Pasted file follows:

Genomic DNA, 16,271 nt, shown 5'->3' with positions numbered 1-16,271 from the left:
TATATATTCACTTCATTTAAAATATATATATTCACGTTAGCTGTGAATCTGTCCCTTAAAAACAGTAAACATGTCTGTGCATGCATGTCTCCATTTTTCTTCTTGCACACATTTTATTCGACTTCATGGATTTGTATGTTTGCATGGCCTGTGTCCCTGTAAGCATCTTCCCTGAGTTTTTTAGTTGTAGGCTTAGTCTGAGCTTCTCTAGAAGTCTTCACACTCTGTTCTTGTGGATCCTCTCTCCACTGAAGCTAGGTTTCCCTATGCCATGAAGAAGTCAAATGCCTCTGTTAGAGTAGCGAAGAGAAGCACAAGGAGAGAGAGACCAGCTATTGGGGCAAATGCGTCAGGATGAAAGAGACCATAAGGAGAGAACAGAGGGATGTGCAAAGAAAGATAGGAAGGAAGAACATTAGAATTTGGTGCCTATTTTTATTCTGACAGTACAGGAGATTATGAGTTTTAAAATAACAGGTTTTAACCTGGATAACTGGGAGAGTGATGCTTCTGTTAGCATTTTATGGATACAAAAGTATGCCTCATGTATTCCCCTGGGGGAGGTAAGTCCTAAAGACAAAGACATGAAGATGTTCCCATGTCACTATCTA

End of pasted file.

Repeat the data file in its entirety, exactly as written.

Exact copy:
Genomic DNA, 16,271 nt, shown 5'->3' with positions numbered 1-16,271 from the left:
TATATATTCACTTCATTTAAAATATATATATTCACGTTAGCTGTGAATCTGTCCCTTAAAAACAGTAAACATGTCTGTGCATGCATGTCTCCATTTTTCTTCTTGCACACATTTTATTCGACTTCATGGATTTGTATGTTTGCATGGCCTGTGTCCCTGTAAGCATCTTCCCTGAGTTTTTTAGTTGTAGGCTTAGTCTGAGCTTCTCTAGAAGTCTTCACACTCTGTTCTTGTGGATCCTCTCTCCACTGAAGCTAGGTTTCCCTATGCCATGAAGAAGTCAAATGCCTCTGTTAGAGTAGCGAAGAGAAGCACAAGGAGAGAGAGACCAGCTATTGGGGCAAATGCGTCAGGATGAAAGAGACCATAAGGAGAGAACAGAGGGATGTGCAAAGAAAGATAGGAAGGAAGAACATTAGAATTTGGTGCCTATTTTTATTCTGACAGTACAGGAGATTATGAGTTTTAAAATAACAGGTTTTAACCTGGATAACTGGGAGAGTGATGCTTCTGTTAGCATTTTATGGATACAAAAGTATGCCTCATGTATTCCCCTGGGGGAGGTAAGTCCTAAAGACAAAGACATGAAGATGTTCCCATGTCACTATCTA